- The Washington Times - Monday, October 10, 2005

Ono sideswipe

Yoko Ono appeared to make vaguely disparaging remarks about Paul McCartney while accepting an award on behalf of John Lennon last night.

Miss Ono said her late husband sometimes felt insecure about his songs, asking why “they always cover Paul’s songs and never mine,” according to AP.

“I said, ‘You’re a good songwriter; it’s not June with spoon that you write. You’re a good singer, and most musicians are probably a little bit nervous about covering your songs,’” she said yesterday during an awards show sponsored by British magazine Q.

Stinging tart

Vogue magazine won’t run anti-fur ads. Consequently, Anna Wintour ended up wearing tofu.

Miss Wintour, the magazine’s editor in chief, was hit with a tofu pie by anti-fur demonstrators as she attended Paris fashion week.

Dan Mathews, vice president of People for the Ethical Treatment of Animals, told Associated Press that the vegetarian tofu tart was retaliation for Vogue’s decision to run fur ads while refusing to use PETA’s anti-fur messages.

The animal rights group offered to pay the same fee, Mr. Mathews said.

Miss Wintour, editor of the U.S. edition of Vogue, was hit with the tart as she waited to see the Chloe fashion show Saturday. It was the second time in a year that PETA has hit her with a pie.

Paint it black

When avant-garde rock star David Byrne says he intends to “play a factory,” he doesn’t mean performing in a building — he intends to play the building.

The ex-Talking Head has turned an old paint factory in Stockholm into a giant musical instrument, constructed around an old wooden pump organ with its insides ripped out and replaced with wires and pipes.

“The public can just come in and sit down and play what they like,” he told Reuters news agency last weekend as the installation at “Fargfabriken” (“The Paint Factory”) was being set up.

The factory will be open until mid-November.

Life support

Eviction notice? What eviction notice?

The one that the owners of legendary New York rock club CBGB was recently served with. The one that the venue’s most ardent defender says there’s still time to overturn.

“As that great protest singer Yogi Berra once sang,’CBGB ain’t over till it’s over,’” Steven Van Zandt writes in an editorial that appears in the current issue of Billboard magazine. Mr. Van Zandt asks the music industry’s artists and executives to take his side in what is at heart — a real estate dispute. “One landlord should not be able to take on the entire city, the city’s best interests and the entire rock ‘n’ roll industry, and win,” Mr. Van Zandt writes, referring to Muzzy Rosenblatt, executive director of Bowery Residents’ Committee, which owns the building that houses CBGB.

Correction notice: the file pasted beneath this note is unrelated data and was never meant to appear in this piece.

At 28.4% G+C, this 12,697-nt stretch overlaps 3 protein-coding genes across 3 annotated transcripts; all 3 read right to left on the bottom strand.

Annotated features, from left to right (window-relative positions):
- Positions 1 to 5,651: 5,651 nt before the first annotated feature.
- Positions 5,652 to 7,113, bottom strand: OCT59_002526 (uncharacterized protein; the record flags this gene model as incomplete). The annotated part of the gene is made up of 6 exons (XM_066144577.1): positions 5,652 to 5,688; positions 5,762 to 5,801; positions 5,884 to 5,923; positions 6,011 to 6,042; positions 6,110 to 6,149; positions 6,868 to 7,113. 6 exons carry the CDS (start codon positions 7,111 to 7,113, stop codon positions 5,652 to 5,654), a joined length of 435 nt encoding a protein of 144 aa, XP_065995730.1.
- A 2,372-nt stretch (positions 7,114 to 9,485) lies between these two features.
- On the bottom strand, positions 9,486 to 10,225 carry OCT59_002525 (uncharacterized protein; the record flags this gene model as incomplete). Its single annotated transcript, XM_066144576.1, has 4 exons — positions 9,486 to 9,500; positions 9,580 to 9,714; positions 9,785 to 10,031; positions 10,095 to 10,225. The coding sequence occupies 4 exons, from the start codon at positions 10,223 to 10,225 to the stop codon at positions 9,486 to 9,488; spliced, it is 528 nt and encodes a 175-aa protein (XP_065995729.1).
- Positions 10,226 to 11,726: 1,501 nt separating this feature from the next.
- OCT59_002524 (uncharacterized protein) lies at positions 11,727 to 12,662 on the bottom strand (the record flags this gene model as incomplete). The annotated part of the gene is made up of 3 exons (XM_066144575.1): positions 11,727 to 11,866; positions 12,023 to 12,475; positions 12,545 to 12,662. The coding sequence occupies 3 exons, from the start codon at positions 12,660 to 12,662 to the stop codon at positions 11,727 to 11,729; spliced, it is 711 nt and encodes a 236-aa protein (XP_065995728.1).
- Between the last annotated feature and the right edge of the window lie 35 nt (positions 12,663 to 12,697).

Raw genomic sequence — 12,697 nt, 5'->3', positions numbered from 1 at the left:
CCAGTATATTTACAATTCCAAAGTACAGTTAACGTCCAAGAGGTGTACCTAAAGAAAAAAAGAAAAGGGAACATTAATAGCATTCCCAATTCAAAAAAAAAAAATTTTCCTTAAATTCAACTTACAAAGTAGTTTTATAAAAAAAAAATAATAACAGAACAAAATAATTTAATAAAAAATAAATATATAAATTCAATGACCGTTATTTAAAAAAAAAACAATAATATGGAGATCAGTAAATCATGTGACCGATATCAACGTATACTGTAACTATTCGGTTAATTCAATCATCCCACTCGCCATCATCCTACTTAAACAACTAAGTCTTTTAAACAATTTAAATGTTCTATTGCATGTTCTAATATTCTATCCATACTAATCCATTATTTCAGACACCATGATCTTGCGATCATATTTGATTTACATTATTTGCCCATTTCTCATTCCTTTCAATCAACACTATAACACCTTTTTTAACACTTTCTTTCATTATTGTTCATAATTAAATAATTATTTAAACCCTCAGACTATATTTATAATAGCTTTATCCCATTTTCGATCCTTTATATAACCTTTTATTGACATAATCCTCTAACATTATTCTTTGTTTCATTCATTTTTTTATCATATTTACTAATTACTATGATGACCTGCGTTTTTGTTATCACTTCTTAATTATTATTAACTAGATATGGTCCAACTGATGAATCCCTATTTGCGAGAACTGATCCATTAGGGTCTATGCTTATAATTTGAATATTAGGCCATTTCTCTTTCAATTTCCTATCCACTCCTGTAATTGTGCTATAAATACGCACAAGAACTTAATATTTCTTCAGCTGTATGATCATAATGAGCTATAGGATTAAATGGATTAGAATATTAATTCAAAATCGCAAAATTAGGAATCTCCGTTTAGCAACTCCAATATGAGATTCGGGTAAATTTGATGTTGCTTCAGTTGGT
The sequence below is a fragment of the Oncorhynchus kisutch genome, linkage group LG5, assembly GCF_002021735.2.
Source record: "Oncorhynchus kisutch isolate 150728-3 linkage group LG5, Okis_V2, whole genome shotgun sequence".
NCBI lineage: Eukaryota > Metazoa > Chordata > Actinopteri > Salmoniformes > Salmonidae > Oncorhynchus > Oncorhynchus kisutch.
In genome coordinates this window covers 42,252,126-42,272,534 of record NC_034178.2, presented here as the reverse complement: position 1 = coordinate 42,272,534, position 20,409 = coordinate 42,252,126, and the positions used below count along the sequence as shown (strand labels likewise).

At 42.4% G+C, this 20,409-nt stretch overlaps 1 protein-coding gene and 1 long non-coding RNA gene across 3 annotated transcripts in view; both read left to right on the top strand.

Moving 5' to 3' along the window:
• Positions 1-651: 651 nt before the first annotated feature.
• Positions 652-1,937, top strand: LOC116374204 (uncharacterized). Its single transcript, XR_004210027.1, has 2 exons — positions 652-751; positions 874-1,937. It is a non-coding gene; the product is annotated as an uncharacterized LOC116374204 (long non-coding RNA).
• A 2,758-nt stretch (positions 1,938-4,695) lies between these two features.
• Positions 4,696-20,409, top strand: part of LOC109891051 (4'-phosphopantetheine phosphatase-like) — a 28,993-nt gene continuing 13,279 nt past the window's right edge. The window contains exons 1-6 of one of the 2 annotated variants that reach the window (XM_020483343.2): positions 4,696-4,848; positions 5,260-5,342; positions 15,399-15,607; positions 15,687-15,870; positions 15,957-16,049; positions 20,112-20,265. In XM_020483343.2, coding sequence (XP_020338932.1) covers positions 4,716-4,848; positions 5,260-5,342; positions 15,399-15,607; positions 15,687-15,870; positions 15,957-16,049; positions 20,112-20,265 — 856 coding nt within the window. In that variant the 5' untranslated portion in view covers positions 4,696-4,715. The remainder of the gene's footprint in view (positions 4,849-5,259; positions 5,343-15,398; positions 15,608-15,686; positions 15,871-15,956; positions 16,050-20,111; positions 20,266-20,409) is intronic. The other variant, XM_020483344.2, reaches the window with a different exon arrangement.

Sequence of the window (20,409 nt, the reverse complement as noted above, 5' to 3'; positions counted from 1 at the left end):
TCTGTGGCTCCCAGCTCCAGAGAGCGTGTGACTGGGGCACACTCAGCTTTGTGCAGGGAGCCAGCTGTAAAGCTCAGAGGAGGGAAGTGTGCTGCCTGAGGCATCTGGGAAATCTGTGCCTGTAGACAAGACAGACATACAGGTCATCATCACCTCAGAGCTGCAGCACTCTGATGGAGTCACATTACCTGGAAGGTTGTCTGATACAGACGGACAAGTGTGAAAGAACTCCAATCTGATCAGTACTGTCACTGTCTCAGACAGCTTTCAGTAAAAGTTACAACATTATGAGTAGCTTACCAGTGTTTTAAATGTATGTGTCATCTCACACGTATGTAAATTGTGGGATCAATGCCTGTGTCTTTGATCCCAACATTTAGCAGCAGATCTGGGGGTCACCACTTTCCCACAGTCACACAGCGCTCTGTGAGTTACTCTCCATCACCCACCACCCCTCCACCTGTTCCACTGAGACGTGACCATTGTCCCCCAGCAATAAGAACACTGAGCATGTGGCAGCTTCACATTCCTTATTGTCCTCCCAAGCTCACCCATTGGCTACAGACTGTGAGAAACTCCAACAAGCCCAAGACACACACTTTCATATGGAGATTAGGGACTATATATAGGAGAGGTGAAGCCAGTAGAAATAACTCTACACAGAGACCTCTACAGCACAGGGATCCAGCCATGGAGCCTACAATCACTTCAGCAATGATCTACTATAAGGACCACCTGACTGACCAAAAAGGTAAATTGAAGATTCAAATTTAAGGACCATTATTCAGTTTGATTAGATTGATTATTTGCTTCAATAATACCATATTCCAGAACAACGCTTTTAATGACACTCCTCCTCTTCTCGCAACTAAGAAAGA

“And right now, he is winning.”

Brotherly love

Gwyneth Paltrow has signed on for the leading role in “The Good Night,” a romantic comedy to be directed by her brother, Jake Paltrow.

According to Daily Variety, production on the $15 million film, in which British actors Martin Freeman and Simon Pegg will also star, is scheduled to begin next month in New York and at London’s Ealing Studios.

Fire in the hole

First, the good news: “Wallace & Gromit: The Curse of the Were-Rabbit” is the No. 1 movie in America.

Now the bad: The Bristol, England studio where the animated characters were created was gutted in a fire yesterday, along with a priceless array of props, models and sets.

Aardman Animation had just received the good news when the fire was reported.

“Today was supposed to be a day of celebration, with the news that Wallace & Gromit had gone in at number one at the U.S. box office, but instead our whole history has been wiped out,” said Aardman spokesman Arthur Sheriff.

“It’s turned out to be a terrible day.”

Compiled by Scott Galupo from Web and wire reports.

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